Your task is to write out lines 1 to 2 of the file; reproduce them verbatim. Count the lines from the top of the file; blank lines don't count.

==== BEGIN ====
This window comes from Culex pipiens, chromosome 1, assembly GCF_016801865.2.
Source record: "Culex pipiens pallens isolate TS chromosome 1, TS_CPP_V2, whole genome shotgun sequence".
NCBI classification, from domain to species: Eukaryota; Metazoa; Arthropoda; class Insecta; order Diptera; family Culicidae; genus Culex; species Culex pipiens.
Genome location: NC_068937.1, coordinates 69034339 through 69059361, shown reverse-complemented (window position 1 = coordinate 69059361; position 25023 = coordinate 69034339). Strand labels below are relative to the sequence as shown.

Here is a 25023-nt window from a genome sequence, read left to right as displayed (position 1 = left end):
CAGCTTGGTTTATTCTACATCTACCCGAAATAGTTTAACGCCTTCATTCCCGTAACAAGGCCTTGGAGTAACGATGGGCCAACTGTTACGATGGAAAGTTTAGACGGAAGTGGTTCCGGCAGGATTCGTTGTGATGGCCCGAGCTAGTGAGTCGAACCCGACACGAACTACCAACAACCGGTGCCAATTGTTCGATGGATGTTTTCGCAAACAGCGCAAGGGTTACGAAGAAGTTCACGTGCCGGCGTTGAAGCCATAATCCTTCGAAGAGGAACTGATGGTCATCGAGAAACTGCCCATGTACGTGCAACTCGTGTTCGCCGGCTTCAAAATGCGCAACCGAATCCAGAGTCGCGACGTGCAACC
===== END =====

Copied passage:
This window comes from Culex pipiens, chromosome 1, assembly GCF_016801865.2.
Source record: "Culex pipiens pallens isolate TS chromosome 1, TS_CPP_V2, whole genome shotgun sequence".